Wednesday, September 15, 2010

Animal Gas Chambers

I need to share a shocker that I read about on I have never heard of this issue before.. that animal shelters across the U.S. use gas chambers to kill homeless animals slowly and torturously. Read the actual article here.

According to a response to the article by Mary Cook:

"As of 04/02/2009 Twelve states currently ban carbon monoxide gas chamber use as a means of animal euthanasia.

New Jersey
Rhode Island

Source: The Humane Society of the United States

Georgia, Illinois, Michigan, North Carolina, New York, West Virginia and Pennsylvania have legislation pending, according to Kimberley Intino, director of the Shelter Services Program for the Humane Society of the United States."

What are gas chambers? 

They are airtight chambers that release a high concentration carbon monoxide, a gas euthanasia, and slowly kill cats and dogs through lack of oxygen. The process of gassing animals takes about 25 minutes and most animals are unconscious within a minute. (source: )

So it doesn't sound too bad right? It sounds like a painless process where animals inhale carbon monoxide gas and sleep to death. However, it is nothing like a gentle or painless death.

The animals gasp for air, panic, and attack each other during the process, while trying to claw their way out. It is not only a painful but terrifying death.

The only acceptable method of euthanizing animals is by injecting sodium pentobarbital, a barbiturate anesthetic, into their veins. This is the only method that allows for a quick death without the pain and stress.

Although euthanizing animals via injection involves more staff labor and training, it is the most cost-effective and least expensive, according to the Michigan Humane Society. (source:

Here is a personal account of someone that witnessed the gassing of animals...

"A personal transformation took over my life in 1988, when I was a
witness, through a small porthole window, of an animal shelter gas
chamber doing its savage business.

Two of the employees began pulling and tugging larger dogs toward the chamber -- this, in itself, was savage. The eyes of the dogs were full of fear as they were shoved into a large cylinder with another six dogs, all types. Next, five puppies were placed in the chamber.

Noise. Yelling. Fighting. All scared, they shivered again and again,
their eyes huge, their nostrils flaring. They were completely
bewildered. One dog in the chamber, a male chow mix about one year old, started snapping at the puppies. All the dogs and puppies were in a desperate struggle, and the gassing had yet to begin.

Then a button was pushed, and the two employees walked away as the chamber machine began pumping out streams of carbon monoxide. The little puppies started to paw at the glass window. After one full minute they started to whine and then produced a piercing squeal. Then the larger dogs started a high, mournful wailing, then a deeper howl that rose in great desperation for 45 seconds.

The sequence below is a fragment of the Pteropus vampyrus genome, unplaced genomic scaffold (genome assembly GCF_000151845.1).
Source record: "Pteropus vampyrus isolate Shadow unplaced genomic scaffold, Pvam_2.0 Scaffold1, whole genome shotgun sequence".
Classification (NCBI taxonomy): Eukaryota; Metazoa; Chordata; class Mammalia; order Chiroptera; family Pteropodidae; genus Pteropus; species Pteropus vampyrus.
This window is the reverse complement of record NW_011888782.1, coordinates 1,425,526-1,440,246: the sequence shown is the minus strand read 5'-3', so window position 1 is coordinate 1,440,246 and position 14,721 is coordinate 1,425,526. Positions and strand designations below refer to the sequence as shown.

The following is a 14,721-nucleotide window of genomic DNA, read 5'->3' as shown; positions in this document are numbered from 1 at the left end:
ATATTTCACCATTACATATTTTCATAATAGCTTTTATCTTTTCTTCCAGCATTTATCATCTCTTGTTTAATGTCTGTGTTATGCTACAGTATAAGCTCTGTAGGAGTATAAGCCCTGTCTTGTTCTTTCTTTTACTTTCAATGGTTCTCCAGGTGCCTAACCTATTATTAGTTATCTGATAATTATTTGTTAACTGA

That morning of my witness, the time from inception of hell for the
dogs and puppies, to the completion of their cries of desperation, was between two and six minutes.

As the employees walked away, I knew it was my love, my honor, my devotion to animals that I must not blink and watch every second, every animal struggle to avoid death. However, tears from my heart did overwhelm me that tragic morning, and the final insult was having to load the bodies of the dogs and puppies into a pickup truck and haul them to a local garbage dump."

Loves, the only way to stop this very inhumane way of killing unwanted animals is to be aware and open your mind to the facts, as well as spread the word to others. I believe it takes only a little prod of the first piece of the domino chain to get the word around and impact the animal shelters, policymakers and legislature.

Also, because overpopulation is such a problem and the root of euthanizing millions of animals every year, it would help a LOT if you spayed/neutered your pets or adopt a friendly pet from your local animal shelter.. an animal that may not be given a chance at life without your help. I adopted my cat when she was a baby at Animal Care & Control in SF, and she is truly my love. I can not imagine being without her and I know that she is a blessing to my life. Other animals in the streets and at the shelters deserve to be fed, loved, and sheltered- it is not their fault for being homeless or born into this world.

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